Cancer is loneliness. Cancer is confusion. Cancer is desperation. Cancer is the absolute worst thing I’ve faced in my life. I had a strong support system with my family and friends, but there’s nothing that bridges the gap of understanding. People just don’t get it. They feel for you. They care for you, but they often don’t understand the gravity of what you’re facing. That’s where Ulman entered the picture. I attended my first cancer support group through Ulman while in the middle of my chemo treatments. I walked into the Wellness House and was greeted with other bald heads and smiling faces. That was the first time I was surrounded by a group of people who truly knew how I felt. There’s nothing as comforting as that. I could’ve curled up inside that house and spent the next 6 months basking in the coziness of my pain finally understood. But thankfully their support and understanding pushed me back into the world to finish my treatment. A couple months later, my doctor declared me NED (no evidence of disease) and I was given a second shot at life. And boy, was I ready for it this time.
I remember talking with my therapist upon completing treatment and her asking me who I wanted to be now. We all have moments of life where we get an opportunity to reset and redefine. For some it may be after a big move, others it could be after a heartbreak, for me, it was after cancer. I wasn’t going to waste this second chance at life and I was going to do everything that I could to learn to trust my body to help me live happily. So, I lost weight. A lot of weight. Like an entire Jonas brother amount of weight. And I learned to love exercise. I loved watching my body get stronger and healthier. It started with barre fitness and eventually grew into a more cardio focused regime. I found myself in a workout class where we were being asked to run for 12 minutes without stopping. Immediate middle school flashbacks started. A little bit of trauma. A little excitement. A little nostalgia. All wrapped in lycra and spandex, propelling me forward. One foot in front of the other.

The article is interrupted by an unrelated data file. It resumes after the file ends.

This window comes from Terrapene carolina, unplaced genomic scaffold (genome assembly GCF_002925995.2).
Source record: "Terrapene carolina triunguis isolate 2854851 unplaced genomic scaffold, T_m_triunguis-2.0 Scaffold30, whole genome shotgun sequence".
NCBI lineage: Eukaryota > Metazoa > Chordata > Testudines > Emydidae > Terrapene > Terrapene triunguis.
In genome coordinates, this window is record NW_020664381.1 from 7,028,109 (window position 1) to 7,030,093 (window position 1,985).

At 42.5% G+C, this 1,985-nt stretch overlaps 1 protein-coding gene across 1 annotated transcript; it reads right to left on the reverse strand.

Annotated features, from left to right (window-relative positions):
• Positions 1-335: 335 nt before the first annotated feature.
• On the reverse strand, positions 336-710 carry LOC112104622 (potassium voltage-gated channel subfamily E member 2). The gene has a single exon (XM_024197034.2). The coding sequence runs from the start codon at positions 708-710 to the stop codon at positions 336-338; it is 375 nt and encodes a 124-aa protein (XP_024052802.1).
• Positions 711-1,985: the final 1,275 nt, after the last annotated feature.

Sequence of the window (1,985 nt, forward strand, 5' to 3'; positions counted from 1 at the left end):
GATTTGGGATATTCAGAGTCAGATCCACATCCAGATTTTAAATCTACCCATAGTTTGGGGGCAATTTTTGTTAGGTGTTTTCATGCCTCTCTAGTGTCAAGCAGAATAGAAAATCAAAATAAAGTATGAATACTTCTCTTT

Around minute 6, I realized this was probably the longest I’ve ever run in my life without stopping. Tears streamed down my face and in that moment, I realized my body was there for me. She was showing up to carry me. She wasn’t giving up. She wasn’t perfect but she was strong and reliable and a fighter. I finished the full 12-minute run without stopping and suddenly, I was a runner.
I continued running almost daily after that. So, when I heard about the opportunity to run with Ulman, I nervously considered the opportunity with excitement and fear. Sure, I could run a couple miles without stopping, but could I run for a week up the coast? That felt a little scary. But, if my body has taught me anything, it’s that she’s full of surprises and always up for a challenge. So, challenge accepted.